The Univeristy of Melbourne The Royal Melbourne Hopspital

A joint venture between The University of Melbourne and The Royal Melbourne Hospital


01 Jun 2016

Renewed effort and more funding needed to fight infectious diseases

Eminent scientists, Nobel Laureate Professor Peter Doherty and Professor Sharon Lewin, have called for an increased level of collaboration and more funding for research to fight infectious diseases across the globe.

Speaking at a special Melbourne Press Club briefing today, Patron and namesake of the Peter Doherty Institute for Infection and Immunity (Doherty Institute) – a joint venture between The University of Melbourne and Royal Melbourne Hospital – Professor Doherty said Zika and Ebola, along with the periodic emergence of novel influenza A viruses, were timely reminders that we need to keep both our public health and research capacity strong.

“Until recently, although the Zika virus has been circulating for some time in the Pacific region, there was no particular concern until the association with high incidence of microcephaly in babies was observed in Brazil,” Professor Doherty said.

“We now know that this virus can cross the placenta and infect the foetus, with significant consequences. Furthermore, there are well-established cases of infected men transmitting the disease sexually.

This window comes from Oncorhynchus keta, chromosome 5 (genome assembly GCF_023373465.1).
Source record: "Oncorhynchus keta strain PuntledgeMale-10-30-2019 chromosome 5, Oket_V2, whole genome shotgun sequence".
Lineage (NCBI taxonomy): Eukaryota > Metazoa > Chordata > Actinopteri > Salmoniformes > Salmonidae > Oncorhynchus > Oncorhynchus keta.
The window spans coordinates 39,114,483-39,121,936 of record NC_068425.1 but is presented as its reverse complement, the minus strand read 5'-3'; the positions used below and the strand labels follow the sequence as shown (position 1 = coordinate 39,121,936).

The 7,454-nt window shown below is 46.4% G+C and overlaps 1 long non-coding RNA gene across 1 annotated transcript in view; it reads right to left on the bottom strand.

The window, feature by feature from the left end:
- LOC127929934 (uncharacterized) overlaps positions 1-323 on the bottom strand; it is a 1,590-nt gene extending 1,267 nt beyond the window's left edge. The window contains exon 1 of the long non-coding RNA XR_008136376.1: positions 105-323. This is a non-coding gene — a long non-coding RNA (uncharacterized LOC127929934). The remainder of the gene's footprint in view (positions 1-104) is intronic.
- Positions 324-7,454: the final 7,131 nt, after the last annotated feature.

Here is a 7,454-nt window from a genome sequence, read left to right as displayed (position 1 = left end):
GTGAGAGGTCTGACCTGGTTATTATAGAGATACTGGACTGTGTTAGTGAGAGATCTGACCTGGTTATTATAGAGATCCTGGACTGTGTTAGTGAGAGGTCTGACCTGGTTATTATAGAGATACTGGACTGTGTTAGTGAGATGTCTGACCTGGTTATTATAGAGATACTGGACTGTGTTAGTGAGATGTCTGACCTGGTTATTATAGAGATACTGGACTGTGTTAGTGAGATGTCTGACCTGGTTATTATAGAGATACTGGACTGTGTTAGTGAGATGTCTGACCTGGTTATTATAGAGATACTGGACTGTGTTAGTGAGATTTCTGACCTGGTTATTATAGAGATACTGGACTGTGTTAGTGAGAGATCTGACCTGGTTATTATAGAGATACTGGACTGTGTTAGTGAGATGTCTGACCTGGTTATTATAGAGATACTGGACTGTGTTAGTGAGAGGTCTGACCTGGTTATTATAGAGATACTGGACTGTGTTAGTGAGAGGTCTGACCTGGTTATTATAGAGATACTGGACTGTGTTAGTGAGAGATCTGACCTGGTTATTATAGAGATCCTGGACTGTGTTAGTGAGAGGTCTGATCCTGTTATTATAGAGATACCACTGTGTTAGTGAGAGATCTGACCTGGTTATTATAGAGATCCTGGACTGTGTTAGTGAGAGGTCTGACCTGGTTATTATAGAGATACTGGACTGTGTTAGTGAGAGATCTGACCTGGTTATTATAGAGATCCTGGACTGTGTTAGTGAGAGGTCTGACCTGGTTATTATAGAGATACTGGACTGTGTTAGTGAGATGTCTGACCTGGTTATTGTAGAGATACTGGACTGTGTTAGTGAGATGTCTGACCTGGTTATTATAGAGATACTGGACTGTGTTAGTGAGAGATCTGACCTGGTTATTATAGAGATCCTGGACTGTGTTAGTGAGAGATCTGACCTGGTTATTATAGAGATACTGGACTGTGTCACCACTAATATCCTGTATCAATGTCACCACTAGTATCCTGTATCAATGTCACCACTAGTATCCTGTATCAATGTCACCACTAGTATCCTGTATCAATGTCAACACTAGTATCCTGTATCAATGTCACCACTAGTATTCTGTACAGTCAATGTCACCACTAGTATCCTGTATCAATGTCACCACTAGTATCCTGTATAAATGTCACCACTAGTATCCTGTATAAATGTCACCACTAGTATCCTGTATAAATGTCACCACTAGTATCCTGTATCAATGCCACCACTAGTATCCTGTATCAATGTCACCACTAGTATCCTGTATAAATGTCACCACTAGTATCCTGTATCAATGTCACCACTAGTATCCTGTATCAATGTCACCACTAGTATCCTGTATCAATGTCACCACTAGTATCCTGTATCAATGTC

“Research needs to be proactive, as well as reactive to outbreaks. Ongoing funding and increased global collaboration so as not to duplicate efforts and waste precious resources is crucial to this.”

Director of the Doherty Institute, Professor Lewin, said infectious diseases such as HIV, malaria, tuberculosis (TB) and viral hepatitis still represent a major global public health burden, but Australia had made significant inroads in these areas.

“For example, recent announcements of increasing pre-exposure prophylaxis (PrEP) trials for those at risk of acquiring HIV in New South Wales and Victoria is a major step forward for prevention, however we are striving towards having PrEP included on the Pharmaceutical Benefits Scheme (PBS). Currently France is the only country to fully fund this medication,” Professor Lewin said.

“Australia is also contributing significantly to the global elimination of hepatitis C with the recent listing of lifesaving drugs on the PBS.

“But globally, many countries are continuing to struggle to prevent and treat infectious diseases and the Global Fund to Fight AIDS, Tuberculosis and Malaria is seeking US$13 billion to tackle this.

“Strong investment in global health can significantly bolster international stability and security. Organisations like the Global Fund are crucial in leveraging advances in science and applying innovative solutions that help save lives.”